Donald Trump's lewd videotaped remarks about women threw his White House campaign and the Republican Party in crisis Saturday, just 30 days from the election and on the eve of his second debate with rival Hillary Clinton.
Trump nevertheless rejected growing calls from elected members of his own party to step aside over the 2005 remarks, insisting there is "zero chance I'll quit" the presidential race.
"We'll remember this day for a long time," David Gergen, who has served as adviser to four US presidents, told CNN. "A civil war is breaking out in the Republican ranks."
In the early evening hours, a defiant Trump stepped outside of his Trump Tower skyscraper in New York, brandishing his fist to cheers from dozens of supporters.
Asked if he was staying in the race, he responded: "100 percent."
Trump's own wife Melania said she was offended by her husband's "unacceptable and offensive" comments boasting about his ability to grope women as he pleases, caught on a hot mic just months after the two married in the real estate magnate's third marriage.
But she urged American voters to support him.
"I hope people will accept his apology, as I have, and focus on the important issues facing our nation and the world," Melania Trump said in a statement.
The videotape, released Friday by The Washington Post, forced a rare apology from a campaign already peppered by controversies over Trump's treatment of women, roiling his Republican Party.
The Republican National Committee appeared to have halted part of its "Victory" program to elect Trump, with the RNC asking a vendor to "put a hold" on mail production, the Politico news website reported.
CNN said the RNC was considering ending a joint fundraising agreement with the Trump campaign.
Trump called the disclosure a "distraction," defiantly attacking the Clintons for husband Bill Clinton's past infidelities, and hinting strongly he would say more on the topic during Sunday's debate in St Louis, Missouri.
At a campaign event, Bill Clinton was heckled by an apparent Trump supporter who told him "You're a rapist!" But the ex-president brushed it off as an attempt by Republicans to "make it up" after the backlash over Trump's comments.
Trump denied his campaign was in crisis and predicted the controversy would blow over.
"The media and establishment want me out of the race so badly - I WILL NEVER DROP OUT OF THE RACE, WILL NEVER LET MY SUPPORTERS DOWN! #MAGA," he said on Twitter.
The hashtag refers to his campaign slogan: "Make America great again."
Republican reaction to the videotape came fast and furious, with some calling on the bombastic billionaire to step aside, or allow running mate Mike Pence to take the top of the ticket, others simply withdrawing their endorsement.
Pence, the governor of Indiana, said that as a husband and father he was "offended" by Trump's remarks.
House Speaker Paul Ryan, the top Republican officeholder, said he was "sickened" by Trump's comments, and disinvited him from a political event in Wisconsin. Pence was to go in Trump's place, but he canceled without explanation.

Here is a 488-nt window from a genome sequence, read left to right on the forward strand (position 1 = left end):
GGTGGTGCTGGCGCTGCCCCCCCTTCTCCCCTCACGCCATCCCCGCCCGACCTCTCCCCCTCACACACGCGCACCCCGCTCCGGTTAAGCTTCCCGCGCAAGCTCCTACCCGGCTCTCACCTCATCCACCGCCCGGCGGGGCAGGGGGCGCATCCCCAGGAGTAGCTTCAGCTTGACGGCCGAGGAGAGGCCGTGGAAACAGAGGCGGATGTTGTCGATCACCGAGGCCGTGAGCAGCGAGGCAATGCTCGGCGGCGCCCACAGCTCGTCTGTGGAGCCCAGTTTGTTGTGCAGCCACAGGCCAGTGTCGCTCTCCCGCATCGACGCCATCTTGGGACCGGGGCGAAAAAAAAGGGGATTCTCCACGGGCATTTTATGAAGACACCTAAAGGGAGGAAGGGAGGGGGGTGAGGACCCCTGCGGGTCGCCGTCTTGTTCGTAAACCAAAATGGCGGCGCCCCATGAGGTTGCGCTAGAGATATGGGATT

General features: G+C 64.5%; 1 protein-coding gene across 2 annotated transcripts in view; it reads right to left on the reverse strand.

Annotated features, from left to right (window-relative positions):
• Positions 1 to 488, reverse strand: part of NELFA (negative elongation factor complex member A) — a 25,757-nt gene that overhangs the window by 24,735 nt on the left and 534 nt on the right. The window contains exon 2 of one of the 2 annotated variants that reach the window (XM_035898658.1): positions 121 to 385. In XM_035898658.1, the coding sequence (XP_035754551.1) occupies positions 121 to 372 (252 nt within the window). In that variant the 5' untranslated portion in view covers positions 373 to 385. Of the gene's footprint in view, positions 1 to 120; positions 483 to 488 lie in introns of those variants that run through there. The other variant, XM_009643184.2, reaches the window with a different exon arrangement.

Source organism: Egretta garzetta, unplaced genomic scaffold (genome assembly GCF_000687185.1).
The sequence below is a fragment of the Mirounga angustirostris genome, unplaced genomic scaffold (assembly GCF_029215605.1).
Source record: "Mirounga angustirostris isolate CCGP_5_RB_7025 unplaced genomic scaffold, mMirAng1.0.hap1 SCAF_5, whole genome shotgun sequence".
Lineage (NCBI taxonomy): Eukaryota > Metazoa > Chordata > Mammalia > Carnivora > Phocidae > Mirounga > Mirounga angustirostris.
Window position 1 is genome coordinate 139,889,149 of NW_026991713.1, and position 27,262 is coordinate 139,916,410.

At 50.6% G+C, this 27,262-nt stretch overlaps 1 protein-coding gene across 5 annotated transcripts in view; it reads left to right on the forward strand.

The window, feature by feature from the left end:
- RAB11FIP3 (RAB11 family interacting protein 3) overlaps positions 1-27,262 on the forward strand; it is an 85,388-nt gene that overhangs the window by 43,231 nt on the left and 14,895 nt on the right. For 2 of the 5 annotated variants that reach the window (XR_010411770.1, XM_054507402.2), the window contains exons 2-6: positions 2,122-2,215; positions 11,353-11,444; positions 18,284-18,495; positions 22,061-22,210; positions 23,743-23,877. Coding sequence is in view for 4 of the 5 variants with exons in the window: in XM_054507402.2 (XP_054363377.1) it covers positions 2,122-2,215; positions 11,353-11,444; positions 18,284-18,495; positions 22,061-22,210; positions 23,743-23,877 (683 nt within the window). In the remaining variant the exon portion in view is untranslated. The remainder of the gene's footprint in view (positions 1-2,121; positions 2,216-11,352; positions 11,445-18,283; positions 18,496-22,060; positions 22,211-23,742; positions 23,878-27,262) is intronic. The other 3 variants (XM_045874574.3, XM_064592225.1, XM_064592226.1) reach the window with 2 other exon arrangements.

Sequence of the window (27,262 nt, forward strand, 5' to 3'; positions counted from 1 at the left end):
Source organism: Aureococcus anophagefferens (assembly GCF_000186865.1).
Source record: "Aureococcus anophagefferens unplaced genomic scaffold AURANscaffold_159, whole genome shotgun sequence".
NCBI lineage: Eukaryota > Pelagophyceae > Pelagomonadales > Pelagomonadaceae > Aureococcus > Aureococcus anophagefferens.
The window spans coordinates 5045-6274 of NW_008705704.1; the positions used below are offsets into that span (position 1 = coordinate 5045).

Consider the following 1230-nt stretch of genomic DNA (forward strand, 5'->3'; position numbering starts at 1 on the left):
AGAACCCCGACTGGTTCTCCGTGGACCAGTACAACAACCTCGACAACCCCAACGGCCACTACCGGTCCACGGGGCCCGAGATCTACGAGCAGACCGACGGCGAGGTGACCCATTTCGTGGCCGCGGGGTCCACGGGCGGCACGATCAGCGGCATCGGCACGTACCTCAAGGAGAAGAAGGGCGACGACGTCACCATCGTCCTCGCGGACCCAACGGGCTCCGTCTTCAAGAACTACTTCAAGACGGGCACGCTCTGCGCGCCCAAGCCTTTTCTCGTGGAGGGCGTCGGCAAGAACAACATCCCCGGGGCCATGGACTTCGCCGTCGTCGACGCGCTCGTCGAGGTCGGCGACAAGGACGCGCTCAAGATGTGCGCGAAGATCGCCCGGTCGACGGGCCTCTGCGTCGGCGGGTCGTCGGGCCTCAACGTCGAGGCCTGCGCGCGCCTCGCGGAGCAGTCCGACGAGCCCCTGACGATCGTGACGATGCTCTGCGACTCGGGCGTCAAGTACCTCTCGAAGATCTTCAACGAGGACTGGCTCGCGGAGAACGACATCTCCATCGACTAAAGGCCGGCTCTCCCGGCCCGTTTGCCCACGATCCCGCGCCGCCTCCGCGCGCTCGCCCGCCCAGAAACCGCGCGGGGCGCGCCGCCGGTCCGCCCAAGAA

By Saturday, about a dozen senators, a dozen members of the House of Representatives and three governors -- all Republicans -- had withdrawn their support.
Among senior party figures, Condoleezza Rice -- a former secretary of state and national security advisor under president George W. Bush -- said "Enough! Donald Trump should not be President. He should withdraw."
Senator John McCain, the 2008 presidential nominee with whom Trump has sparred repeatedly, said "Donald Trump's behavior... make(s) it impossible to continue to offer even conditional support for his candidacy."
Governor John Kasich of Ohio, a contender in the Republican primaries, said Trump's comments were "disgusting" and that "our country deserves better."
Illinois Senator Mark Kirk called for an "emergency replacement."
Actor-director Robert de Niro weighed in, saying "I'd like to punch him in the face."
But top Trump surrogate Rudy Giuliani, a former New York mayor, insisted that "there is nothing that would cause his dropping out."
"That is wishful thinking of the Clinton campaign and those people who have opposed him for a long time. He is in the race to win," Giuliani added.
With the November 8 elections one month away and Clinton leading in the polls by nearly five percentage points nationally, the latest uproar has plunged Trump in the deepest crisis of his turbulent campaign.
He had already been seriously hurt by a sloppy performance in his first debate with Clinton on September 26, a damaging Twitter war against a former Miss Universe and reports he may have paid no income taxes for 18 years.
Clinton, who is seeking to become the nation's first female commander-in-chief, is almost certain to call out Trump about the videotape during the debate.
"This is horrific," she said on Twitter. "We cannot allow this man to become president."
In the video, Trump uses vulgar and predatory language as he describes grabbing women's crotches, and brags about trying to have sex with a woman he knew was married.
The three-minute video captures Trump reacting to an actress he was about to meet as he arrived on the set of daytime soap opera "Days of Our Lives," for the taping of a segment in which he was to have a cameo appearance.
"I've gotta use some Tic Tacs (breath mints), just in case I start kissing her," Trump says to Billy Bush, then host of the "Access Hollywood" show about celebrities.
"You know I'm automatically attracted to beautiful. I just start kissing them. It's like a magnet," he says.
"I don't even wait. And when you're a star, they let you do it. You can do anything."